Work on electrical equipment
Welding and burning (hot work)
Entry into enclosed spaces
Cargo work - holds, hatches and tanks
A SAFE COURSE AHEAD
In many shipping companies, shipboard safety has improved greatly over the past few years. With the implementation of the International Safety Management (ISM) Code, safety awareness programmes, the routine use of safety equipment, safety training and generally the development of a safety culture have made ships safer places to live and work. However, far too many incidents, accidents, injuries and claims are still occurring.
ACCIDENTS AND THEIR CAUSES
Clearly, such accidents lead to considerable suffering on the part of the individuals involved – and their families. They also lead to insurance claims which are a drain on the already over stretched ship owner’s financial resources of shipowners.
The apparent cause of personal injuries is frequently attributed to ‘human error’. The true cause is often complex and involves many issues. It is the seafarers themselves, with guidance and support from the ship owner, safety advisers and legislation, who are best placed to investigate and analyse the causative factors which led to an accident. They can then implement corrective action in an effort to ensure that similar incidents do not happen again and generally assist in the reduction of personal injuries.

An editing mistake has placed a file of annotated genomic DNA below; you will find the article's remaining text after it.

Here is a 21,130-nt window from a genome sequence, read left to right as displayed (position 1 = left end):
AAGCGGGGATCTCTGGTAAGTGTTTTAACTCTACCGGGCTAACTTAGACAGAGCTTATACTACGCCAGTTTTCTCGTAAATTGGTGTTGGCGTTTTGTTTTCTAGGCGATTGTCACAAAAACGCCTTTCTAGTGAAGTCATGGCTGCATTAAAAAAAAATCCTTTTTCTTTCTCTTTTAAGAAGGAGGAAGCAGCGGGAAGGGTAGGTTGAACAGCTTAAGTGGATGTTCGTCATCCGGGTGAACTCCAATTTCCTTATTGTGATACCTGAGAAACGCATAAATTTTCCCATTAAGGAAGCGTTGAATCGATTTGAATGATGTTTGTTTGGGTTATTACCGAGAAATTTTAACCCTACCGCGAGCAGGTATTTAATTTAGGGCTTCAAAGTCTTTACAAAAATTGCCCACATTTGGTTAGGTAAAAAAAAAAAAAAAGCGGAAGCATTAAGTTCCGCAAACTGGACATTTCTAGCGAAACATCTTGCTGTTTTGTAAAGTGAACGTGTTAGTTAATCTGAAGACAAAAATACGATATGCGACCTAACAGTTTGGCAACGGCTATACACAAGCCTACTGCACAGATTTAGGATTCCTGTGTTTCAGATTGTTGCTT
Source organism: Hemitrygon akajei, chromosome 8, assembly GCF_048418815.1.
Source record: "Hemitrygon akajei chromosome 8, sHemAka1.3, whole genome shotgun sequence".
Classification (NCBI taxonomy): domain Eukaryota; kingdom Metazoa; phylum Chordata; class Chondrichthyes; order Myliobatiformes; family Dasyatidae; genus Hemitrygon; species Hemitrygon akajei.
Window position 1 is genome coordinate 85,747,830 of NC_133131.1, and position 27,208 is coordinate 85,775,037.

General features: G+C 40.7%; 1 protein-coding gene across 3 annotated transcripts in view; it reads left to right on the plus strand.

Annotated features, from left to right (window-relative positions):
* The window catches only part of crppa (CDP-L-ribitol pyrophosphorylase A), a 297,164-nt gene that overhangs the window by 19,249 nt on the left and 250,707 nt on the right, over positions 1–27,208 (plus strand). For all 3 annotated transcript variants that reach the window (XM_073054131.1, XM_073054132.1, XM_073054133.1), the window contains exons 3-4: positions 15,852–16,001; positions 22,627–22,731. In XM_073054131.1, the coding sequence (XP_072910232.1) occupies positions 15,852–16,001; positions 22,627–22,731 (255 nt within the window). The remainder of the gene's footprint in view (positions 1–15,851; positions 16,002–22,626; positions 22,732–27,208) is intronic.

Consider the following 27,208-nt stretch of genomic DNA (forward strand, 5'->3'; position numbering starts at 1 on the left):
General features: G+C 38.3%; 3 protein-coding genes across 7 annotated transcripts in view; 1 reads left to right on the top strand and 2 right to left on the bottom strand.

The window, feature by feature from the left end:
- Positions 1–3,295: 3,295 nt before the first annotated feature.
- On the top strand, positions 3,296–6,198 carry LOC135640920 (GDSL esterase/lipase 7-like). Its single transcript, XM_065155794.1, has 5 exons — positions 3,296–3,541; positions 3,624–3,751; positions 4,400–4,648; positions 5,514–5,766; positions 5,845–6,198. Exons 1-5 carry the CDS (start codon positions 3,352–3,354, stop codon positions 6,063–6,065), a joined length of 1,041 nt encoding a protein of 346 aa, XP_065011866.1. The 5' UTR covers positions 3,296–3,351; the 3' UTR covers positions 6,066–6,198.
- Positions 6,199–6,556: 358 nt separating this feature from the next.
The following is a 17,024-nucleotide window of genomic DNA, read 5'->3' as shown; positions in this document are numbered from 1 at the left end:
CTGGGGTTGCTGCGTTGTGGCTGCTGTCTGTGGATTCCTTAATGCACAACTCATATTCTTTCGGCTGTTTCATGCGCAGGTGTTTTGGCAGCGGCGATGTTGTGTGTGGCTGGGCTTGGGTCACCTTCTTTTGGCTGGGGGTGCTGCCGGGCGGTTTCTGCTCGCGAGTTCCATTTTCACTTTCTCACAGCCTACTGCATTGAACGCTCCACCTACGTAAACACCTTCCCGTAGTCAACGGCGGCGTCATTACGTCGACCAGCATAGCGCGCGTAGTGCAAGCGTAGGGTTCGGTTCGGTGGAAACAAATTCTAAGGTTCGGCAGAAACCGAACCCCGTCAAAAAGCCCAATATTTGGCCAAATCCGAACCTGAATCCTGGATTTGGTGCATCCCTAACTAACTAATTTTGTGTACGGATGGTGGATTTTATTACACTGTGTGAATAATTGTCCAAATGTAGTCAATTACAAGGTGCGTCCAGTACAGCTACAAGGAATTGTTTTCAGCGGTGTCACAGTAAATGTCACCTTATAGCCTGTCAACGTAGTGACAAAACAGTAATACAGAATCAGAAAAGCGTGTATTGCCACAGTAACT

ISM CODE REQUIREMENTS
Under the International Safety Management (ISM) Code, all shipping companies are required to develop a safety and environmental policy as detailed in Section 1.4 of the Code – Functional requirements for a safety management system. The Code, which is an International Maritime Organization (IMO) resolution, has been incorporated as Chapter IX of the Safety of Life at Sea (SOLAS) Convention and is mandatory for almost all commercial ships around the world.
Section 7 of the Code requires the Company to establish procedures, plans and instructions, including checklists as appropriate, for key shipboard operations concerning the safety of the ship. This sits alongside Section 8 which requires the Company to identify potential emergency shipboard operations and establish procedures to respond to them. This guide is not intended to fulfill those requirements in their entirety but provide a valuable complement to a ship owner’s own procedures. The manuals and procedures of each individual company Safety Management System must take precedence.
One of the listed objectives of the ISM Code is to:
‘Provide for safe practices in ship operation and a safe working environment’.